WHILE the New York State Board of Health is sampling Croton water, analyzing its impurities and puzzling itself over the problem of how to prevent the pollution of the water supply of the Empiie city, our neighbors beyond the Hudson, in Jersey City, are agitating themselves mightily over the question of what to do in the matter of a decent supply for themselves, realizing the impossibility of longer safely drinking the sewage laden fluid from the Passaic. On Tuesday of this week a committee representing the Propertyowners’ Association of the Sixth aldcrmanic district had a long conference upon the subject with Mayor Cleveland. One of the members said that the vile water was driving people from the city, as he had lost two tenants and had received notice that two others were about to leave. The Mayor stated that he did not believe in increasing the city’s debt and that the supply would have to come from a private corporation. The committee then decided to circulate petitions demanding a new and pure water supply, and it is understood that the matter will be closely followed up, the dissatisfaction and alarm in the city over the present condition of affairs having become general and marked. Still we have seen the Jersey Citizens pretty well stirred up over the water ’ question a number of times before in years gone by without accomplishing anything.

THK most important decision which has been rendered for a long time in a patent case was that given last week by Judge Hoyt H. Wheeler of the United States Circuit Court in New York city, in the suit of Christopher C. Campbell against the city of New York. Campbell is the assignee in trust of James Knibbs, superintendent of the fire alarm telegraph system of the city of Troy, N. Y., and patentee of a relief valve used on steam fire engines in hundreds of fire departments throughout the United States. The suit was for damages for infringement of patent in using the valve on the engines of the New York department, and had been before the courts for fourteen years. Judge Wheeler’s decision sustains the patent, and unless the city takes a final appeal to the United States Circuit Court of Appeals, and wins, it will be obliged to pay to Mr. Knibbs and his associates nearly $3,000,000 in royalties for the use of his invention. When it is noted that about 500 similar claims, for sums aggregating about $15,000,000, against different cities are affected by this decision, its importance will be realized. It is stated that a number of cities using the device on their engines compromised with Mr. Knibbs, among them the city of Troy, and this decision would appear likely to induce other communities to adopt the same course.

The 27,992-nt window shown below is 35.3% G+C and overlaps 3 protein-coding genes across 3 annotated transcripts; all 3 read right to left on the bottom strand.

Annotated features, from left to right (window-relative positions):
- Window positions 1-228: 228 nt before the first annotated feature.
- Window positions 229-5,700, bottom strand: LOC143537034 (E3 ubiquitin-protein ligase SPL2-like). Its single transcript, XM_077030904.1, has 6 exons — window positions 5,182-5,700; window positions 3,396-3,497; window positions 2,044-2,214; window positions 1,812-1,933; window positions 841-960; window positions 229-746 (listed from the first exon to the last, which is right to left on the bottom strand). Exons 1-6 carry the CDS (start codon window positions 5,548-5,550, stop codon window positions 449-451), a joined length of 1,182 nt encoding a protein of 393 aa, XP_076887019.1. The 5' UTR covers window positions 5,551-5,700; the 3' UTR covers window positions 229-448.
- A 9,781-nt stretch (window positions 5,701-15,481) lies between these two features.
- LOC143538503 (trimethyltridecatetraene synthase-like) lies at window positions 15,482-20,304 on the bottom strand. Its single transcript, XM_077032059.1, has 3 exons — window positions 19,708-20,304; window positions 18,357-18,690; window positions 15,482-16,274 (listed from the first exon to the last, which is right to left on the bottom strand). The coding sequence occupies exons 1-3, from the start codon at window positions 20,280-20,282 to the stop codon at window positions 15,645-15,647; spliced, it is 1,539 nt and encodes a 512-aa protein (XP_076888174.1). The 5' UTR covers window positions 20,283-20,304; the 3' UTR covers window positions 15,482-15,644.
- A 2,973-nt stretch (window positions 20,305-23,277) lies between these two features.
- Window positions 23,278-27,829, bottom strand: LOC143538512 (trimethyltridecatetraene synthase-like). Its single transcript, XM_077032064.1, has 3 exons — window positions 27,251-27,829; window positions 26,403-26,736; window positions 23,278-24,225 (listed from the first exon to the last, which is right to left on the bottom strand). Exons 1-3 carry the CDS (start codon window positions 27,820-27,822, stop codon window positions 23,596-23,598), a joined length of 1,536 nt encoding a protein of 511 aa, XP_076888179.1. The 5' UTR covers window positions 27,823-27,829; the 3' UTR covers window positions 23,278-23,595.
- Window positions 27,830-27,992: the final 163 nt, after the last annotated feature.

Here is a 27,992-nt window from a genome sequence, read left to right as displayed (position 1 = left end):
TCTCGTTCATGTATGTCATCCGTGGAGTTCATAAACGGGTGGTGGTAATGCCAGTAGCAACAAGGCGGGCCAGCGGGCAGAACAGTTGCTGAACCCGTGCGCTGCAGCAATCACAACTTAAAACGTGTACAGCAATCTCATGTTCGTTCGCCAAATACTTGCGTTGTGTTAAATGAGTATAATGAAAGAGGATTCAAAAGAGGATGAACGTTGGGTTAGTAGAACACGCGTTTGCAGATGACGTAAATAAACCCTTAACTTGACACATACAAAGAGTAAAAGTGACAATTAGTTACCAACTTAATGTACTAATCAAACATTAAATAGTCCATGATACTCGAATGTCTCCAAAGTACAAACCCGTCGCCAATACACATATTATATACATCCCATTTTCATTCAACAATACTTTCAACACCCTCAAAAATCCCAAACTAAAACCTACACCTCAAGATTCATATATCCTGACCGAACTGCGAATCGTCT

Speaking of suits for infringement of patents upon fire department devices, it is to be noted that William A. Hirckill and associates of New York are also claiming heavy damages from the cities of New York, Chicago, Boston, Cambridge and Springfield for the use of a heater for steam fire engine boilers, which Hirckill claims that he invented and patented in 1868. It is stated that the damages for which he will bring suit against some twentyfive or thirty places will aggregate $4,000,000 or $5,000,000. What part of an apparatus or what tool will furnish the next ground for this terribly wasteful litigation ? Practical mechanics and machinists in our fire departments are constantly bringing out more or less valuable improvements suggested to them by experience ; it would seem decidedly more advisable for the cities to promptly buy from them the right to use anything of real merit than to ignore the legal rights of the inventor and appropriate his work, only to have to pay some enormous sums in damages and lawyers’ fees ten or fifteen years later.